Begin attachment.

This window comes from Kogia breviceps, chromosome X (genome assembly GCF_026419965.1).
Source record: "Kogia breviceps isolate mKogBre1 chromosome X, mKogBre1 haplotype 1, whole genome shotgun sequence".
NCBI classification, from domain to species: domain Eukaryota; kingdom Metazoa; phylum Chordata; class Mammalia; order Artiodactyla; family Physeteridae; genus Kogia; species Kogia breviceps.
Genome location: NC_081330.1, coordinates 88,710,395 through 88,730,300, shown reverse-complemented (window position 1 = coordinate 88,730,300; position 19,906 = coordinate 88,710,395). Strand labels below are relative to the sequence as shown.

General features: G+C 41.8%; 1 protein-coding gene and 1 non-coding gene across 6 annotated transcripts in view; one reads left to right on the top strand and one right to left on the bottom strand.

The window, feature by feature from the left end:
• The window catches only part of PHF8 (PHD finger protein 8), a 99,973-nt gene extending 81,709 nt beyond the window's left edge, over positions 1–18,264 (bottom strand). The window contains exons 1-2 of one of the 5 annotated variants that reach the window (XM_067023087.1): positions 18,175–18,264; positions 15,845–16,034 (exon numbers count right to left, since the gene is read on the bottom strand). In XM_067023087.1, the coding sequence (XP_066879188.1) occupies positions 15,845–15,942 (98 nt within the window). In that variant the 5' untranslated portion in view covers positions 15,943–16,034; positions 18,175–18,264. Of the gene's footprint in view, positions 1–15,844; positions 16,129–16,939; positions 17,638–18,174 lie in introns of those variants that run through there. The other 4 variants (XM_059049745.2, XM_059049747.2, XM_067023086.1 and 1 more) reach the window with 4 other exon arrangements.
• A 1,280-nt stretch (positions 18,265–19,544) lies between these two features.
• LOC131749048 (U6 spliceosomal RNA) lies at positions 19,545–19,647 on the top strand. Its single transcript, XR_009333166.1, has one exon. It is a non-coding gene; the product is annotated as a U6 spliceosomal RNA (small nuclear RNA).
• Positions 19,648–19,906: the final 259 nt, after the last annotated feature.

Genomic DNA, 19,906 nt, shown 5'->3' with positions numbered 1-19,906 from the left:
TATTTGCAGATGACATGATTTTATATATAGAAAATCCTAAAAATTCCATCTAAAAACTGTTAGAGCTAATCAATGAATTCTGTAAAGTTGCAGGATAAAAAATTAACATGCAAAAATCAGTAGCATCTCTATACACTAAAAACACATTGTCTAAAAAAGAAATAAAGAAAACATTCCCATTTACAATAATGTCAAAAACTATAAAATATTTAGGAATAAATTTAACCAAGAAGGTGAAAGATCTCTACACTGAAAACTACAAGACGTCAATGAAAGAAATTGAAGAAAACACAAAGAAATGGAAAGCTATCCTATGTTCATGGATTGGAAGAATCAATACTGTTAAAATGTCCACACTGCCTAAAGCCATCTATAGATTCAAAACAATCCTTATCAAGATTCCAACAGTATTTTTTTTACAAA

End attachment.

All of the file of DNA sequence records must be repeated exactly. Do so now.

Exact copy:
This window comes from Kogia breviceps, chromosome X (genome assembly GCF_026419965.1).
Source record: "Kogia breviceps isolate mKogBre1 chromosome X, mKogBre1 haplotype 1, whole genome shotgun sequence".
NCBI classification, from domain to species: domain Eukaryota; kingdom Metazoa; phylum Chordata; class Mammalia; order Artiodactyla; family Physeteridae; genus Kogia; species Kogia breviceps.
Genome location: NC_081330.1, coordinates 88,710,395 through 88,730,300, shown reverse-complemented (window position 1 = coordinate 88,730,300; position 19,906 = coordinate 88,710,395). Strand labels below are relative to the sequence as shown.

General features: G+C 41.8%; 1 protein-coding gene and 1 non-coding gene across 6 annotated transcripts in view; one reads left to right on the top strand and one right to left on the bottom strand.

The window, feature by feature from the left end:
• The window catches only part of PHF8 (PHD finger protein 8), a 99,973-nt gene extending 81,709 nt beyond the window's left edge, over positions 1–18,264 (bottom strand). The window contains exons 1-2 of one of the 5 annotated variants that reach the window (XM_067023087.1): positions 18,175–18,264; positions 15,845–16,034 (exon numbers count right to left, since the gene is read on the bottom strand). In XM_067023087.1, the coding sequence (XP_066879188.1) occupies positions 15,845–15,942 (98 nt within the window). In that variant the 5' untranslated portion in view covers positions 15,943–16,034; positions 18,175–18,264. Of the gene's footprint in view, positions 1–15,844; positions 16,129–16,939; positions 17,638–18,174 lie in introns of those variants that run through there. The other 4 variants (XM_059049745.2, XM_059049747.2, XM_067023086.1 and 1 more) reach the window with 4 other exon arrangements.
• A 1,280-nt stretch (positions 18,265–19,544) lies between these two features.
• LOC131749048 (U6 spliceosomal RNA) lies at positions 19,545–19,647 on the top strand. Its single transcript, XR_009333166.1, has one exon. It is a non-coding gene; the product is annotated as a U6 spliceosomal RNA (small nuclear RNA).
• Positions 19,648–19,906: the final 259 nt, after the last annotated feature.

Genomic DNA, 19,906 nt, shown 5'->3' with positions numbered 1-19,906 from the left:
TATTTGCAGATGACATGATTTTATATATAGAAAATCCTAAAAATTCCATCTAAAAACTGTTAGAGCTAATCAATGAATTCTGTAAAGTTGCAGGATAAAAAATTAACATGCAAAAATCAGTAGCATCTCTATACACTAAAAACACATTGTCTAAAAAAGAAATAAAGAAAACATTCCCATTTACAATAATGTCAAAAACTATAAAATATTTAGGAATAAATTTAACCAAGAAGGTGAAAGATCTCTACACTGAAAACTACAAGACGTCAATGAAAGAAATTGAAGAAAACACAAAGAAATGGAAAGCTATCCTATGTTCATGGATTGGAAGAATCAATACTGTTAAAATGTCCACACTGCCTAAAGCCATCTATAGATTCAAAACAATCCTTATCAAGATTCCAACAGTATTTTTTTTACAAA